Opposition leader says Belarus has become 'North Korea of Europe'

By Jonathan Landay

WASHINGTON (Reuters) - Belarusian President Alexander Lukashenko's crackdown on pro-democracy protests and the independent media is turning his nation into "the North Korea of Europe," the country's opposition leader told U.S. lawmakers on Wednesday.

Sviatlana Tsikhanouskaya urged tougher U.S. and European Union sanctions targeting Lukashenko's income sources, including "cronies who finance the regime" and state-run enterprises.

She testified by telephone from Prague to the Senate Foreign Relations Committee. U.S. President Joe Biden was headed for Europe on Wednesday - his first international trip - where his discussions were expected to include Belarus.

Tsikhanouskaya fled into exile after Lukashenko, who has kept a tight grip on Belarus since rising to power in 1994, launched a crackdown on protesters who accused him of rigging his 2020 re-election, a vote that she widely was seen as winning.

Western powers have refused to recognize Lukashenko's victory. He denies election fraud and allegations of human rights abuses.

Lukashenko has intensified his crackdown on ongoing protests and independent media. Last month he drew international outrage by having a military aircraft force a Ryanair jet to land in Minsk, where a Belarusian social media activist aboard was arrested, prompting an EU ban on the state-run airline.

Tsikhanouskaya said that United States and EU should implement "a comprehensive and unwavering response" to force Lukashenko to hold a new election and end what she called his abuses.

"Otherwise we all will face such situations in the future as Lukashenko is turning my country into the North Korea of Europe - non-transparent, unpredictable and dangerous," she told the committee, referring to one of the world's most repressive nations.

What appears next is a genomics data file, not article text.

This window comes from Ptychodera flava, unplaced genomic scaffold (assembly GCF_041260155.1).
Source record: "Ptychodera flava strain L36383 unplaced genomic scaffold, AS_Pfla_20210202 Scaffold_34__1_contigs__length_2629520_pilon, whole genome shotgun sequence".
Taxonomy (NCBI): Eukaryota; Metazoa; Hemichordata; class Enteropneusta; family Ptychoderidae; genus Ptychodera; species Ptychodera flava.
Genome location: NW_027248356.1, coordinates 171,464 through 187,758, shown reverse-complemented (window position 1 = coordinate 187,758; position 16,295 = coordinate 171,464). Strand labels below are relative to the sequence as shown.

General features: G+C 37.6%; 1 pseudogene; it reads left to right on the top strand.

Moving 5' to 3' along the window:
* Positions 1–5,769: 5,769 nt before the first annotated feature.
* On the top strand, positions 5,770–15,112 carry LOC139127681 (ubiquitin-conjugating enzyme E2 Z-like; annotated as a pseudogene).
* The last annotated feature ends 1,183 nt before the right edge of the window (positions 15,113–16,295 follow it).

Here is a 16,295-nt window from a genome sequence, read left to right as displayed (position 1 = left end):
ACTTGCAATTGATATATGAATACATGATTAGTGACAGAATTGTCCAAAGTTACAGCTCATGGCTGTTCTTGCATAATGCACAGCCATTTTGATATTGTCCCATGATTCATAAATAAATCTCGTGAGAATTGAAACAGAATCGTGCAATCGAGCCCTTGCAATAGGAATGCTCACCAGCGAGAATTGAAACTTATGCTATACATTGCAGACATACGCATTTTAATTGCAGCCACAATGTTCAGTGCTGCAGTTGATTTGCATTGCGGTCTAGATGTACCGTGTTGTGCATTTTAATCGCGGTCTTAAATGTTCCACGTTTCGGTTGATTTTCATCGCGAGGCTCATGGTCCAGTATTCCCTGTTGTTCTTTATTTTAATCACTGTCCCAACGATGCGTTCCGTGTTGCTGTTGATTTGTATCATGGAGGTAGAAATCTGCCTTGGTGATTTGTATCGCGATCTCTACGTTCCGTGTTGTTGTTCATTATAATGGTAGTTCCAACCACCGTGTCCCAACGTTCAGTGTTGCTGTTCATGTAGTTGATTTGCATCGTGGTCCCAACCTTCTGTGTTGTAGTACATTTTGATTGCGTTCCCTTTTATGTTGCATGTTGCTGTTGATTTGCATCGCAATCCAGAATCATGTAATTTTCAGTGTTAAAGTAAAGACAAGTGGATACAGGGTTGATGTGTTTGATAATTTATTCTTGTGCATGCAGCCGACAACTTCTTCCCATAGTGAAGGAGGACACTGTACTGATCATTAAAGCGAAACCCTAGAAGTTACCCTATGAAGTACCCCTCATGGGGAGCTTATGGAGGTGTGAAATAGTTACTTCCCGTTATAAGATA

U.S. Ambassador to Belarus Julie Fisher, who has been refused a visa to assume her post, testified during the same hearing that Lukashenko has become ever-more reliant on backing by Russia. As a result, Fisher said, he no longer can influence Russian military actions in Belarus.

Lukashenko's "willingness to increase dependency on Russia in every possible sphere ... has brought him to the point of being in no position, really, to barely have a say in what it is Russia would decide to do militarily," Fisher said.

Russia and Belarus are planning a record number of military exercises, according to experts, have signed a strategic partnership accord, and there have been reports they are planning to open three new joint military bases.

Earlier in the day, Tsikhanouskaya told the Czech Senate that an international tribunal should be established to investigate what she called the "crimes" of Lukashenko's "dictatorship." Tsikhanouskaya was visiting Prague before a summit of the Group of Seven advanced economies in Britain this week at which Belarus is expected to be discussed.

(Reporting by Jonathan Landay; Editing by Will Dunham)